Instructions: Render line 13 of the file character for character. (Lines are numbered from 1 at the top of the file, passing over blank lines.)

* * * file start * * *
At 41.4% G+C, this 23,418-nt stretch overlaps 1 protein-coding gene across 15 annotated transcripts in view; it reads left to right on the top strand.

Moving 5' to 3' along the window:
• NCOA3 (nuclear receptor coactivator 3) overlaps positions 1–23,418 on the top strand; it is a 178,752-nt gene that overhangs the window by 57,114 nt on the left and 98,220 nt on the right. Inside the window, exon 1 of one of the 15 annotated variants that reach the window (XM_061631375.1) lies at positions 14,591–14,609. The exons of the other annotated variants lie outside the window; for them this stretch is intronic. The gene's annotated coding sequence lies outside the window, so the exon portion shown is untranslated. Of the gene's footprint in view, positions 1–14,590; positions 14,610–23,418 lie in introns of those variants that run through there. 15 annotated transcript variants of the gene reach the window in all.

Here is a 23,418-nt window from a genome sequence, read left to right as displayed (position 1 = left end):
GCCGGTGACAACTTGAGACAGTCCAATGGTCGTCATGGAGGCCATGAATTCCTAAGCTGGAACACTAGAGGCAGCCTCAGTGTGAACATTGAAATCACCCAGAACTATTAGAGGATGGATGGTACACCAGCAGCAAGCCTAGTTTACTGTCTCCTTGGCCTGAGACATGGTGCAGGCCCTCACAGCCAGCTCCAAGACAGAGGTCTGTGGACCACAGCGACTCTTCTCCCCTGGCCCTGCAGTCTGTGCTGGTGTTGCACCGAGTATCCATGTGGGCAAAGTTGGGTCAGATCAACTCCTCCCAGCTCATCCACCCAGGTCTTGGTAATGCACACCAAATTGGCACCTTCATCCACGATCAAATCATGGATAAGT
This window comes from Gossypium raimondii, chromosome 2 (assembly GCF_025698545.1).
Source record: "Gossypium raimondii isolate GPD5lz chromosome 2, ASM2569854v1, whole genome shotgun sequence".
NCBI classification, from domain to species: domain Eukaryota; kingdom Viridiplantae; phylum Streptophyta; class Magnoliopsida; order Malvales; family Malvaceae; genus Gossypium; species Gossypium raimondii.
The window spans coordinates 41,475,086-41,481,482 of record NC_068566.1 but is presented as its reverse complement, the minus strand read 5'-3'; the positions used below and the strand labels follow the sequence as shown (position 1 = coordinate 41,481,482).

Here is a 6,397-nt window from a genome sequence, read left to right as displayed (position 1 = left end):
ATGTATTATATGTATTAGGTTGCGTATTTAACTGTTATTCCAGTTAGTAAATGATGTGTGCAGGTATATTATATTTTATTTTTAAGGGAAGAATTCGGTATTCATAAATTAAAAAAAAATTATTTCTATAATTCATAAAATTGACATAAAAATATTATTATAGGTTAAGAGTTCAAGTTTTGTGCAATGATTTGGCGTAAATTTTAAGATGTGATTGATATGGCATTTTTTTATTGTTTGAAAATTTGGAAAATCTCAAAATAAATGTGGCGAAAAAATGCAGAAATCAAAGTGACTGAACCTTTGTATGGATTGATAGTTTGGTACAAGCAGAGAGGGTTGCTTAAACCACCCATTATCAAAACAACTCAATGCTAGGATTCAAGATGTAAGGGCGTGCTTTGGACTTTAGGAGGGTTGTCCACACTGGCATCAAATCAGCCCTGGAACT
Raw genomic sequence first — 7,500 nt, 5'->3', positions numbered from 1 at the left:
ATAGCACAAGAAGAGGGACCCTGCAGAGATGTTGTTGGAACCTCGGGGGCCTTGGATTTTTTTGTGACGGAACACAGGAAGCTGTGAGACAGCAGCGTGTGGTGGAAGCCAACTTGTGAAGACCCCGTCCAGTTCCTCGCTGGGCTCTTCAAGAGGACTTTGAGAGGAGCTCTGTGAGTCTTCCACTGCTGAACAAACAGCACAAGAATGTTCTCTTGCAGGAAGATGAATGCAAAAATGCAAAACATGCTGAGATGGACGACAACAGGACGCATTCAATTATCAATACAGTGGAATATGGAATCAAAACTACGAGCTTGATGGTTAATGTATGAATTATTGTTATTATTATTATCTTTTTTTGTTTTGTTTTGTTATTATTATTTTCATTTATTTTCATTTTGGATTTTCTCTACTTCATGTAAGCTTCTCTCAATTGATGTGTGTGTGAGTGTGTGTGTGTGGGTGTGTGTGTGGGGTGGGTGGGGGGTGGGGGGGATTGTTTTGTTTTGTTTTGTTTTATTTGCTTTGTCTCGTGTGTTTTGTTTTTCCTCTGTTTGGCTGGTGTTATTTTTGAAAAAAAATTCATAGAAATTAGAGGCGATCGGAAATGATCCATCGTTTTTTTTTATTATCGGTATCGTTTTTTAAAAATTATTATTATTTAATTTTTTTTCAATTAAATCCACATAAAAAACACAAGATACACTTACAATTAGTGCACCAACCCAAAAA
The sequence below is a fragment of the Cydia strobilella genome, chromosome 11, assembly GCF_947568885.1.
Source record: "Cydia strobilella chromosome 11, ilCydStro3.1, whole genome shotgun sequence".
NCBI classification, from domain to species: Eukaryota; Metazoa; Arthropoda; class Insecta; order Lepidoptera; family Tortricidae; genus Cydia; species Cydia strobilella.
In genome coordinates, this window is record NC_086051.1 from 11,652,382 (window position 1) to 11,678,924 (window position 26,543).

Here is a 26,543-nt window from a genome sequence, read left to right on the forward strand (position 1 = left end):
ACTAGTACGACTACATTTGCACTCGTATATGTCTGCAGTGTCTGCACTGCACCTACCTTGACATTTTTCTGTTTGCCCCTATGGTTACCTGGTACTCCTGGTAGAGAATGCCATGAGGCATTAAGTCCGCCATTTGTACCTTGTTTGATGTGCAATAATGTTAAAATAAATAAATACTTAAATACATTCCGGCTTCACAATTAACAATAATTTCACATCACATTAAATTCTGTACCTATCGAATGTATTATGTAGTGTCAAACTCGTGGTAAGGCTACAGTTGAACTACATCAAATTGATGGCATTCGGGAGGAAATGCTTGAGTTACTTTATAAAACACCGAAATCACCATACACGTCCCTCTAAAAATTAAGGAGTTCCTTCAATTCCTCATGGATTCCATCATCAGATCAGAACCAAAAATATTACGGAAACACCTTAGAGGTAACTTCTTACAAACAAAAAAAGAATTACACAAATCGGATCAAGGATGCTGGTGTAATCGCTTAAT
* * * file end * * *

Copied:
ATAGCACAAGAAGAGGGACCCTGCAGAGATGTTGTTGGAACCTCGGGGGCCTTGGATTTTTTTGTGACGGAACACAGGAAGCTGTGAGACAGCAGCGTGTGGTGGAAGCCAACTTGTGAAGACCCCGTCCAGTTCCTCGCTGGGCTCTTCAAGAGGACTTTGAGAGGAGCTCTGTGAGTCTTCCACTGCTGAACAAACAGCACAAGAATGTTCTCTTGCAGGAAGATGAATGCAAAAATGCAAAACATGCTGAGATGGACGACAACAGGACGCATTCAATTATCAATACAGTGGAATATGGAATCAAAACTACGAGCTTGATGGTTAATGTATGAATTATTGTTATTATTATTATCTTTTTTTGTTTTGTTTTGTTATTATTATTTTCATTTATTTTCATTTTGGATTTTCTCTACTTCATGTAAGCTTCTCTCAATTGATGTGTGTGTGAGTGTGTGTGTGTGGGTGTGTGTGTGGGGTGGGTGGGGGGTGGGGGGGATTGTTTTGTTTTGTTTTGTTTTATTTGCTTTGTCTCGTGTGTTTTGTTTTTCCTCTGTTTGGCTGGTGTTATTTTTGAAAAAAAATTCATAGAAATTAGAGGCGATCGGAAATGATCCATCGTTTTTTTTTATTATCGGTATCGTTTTTTAAAAATTATTATTATTTAATTTTTTTTCAATTAAATCCACATAAAAAACACAAGATACACTTACAATTAGTGCACCAACCCAAAAA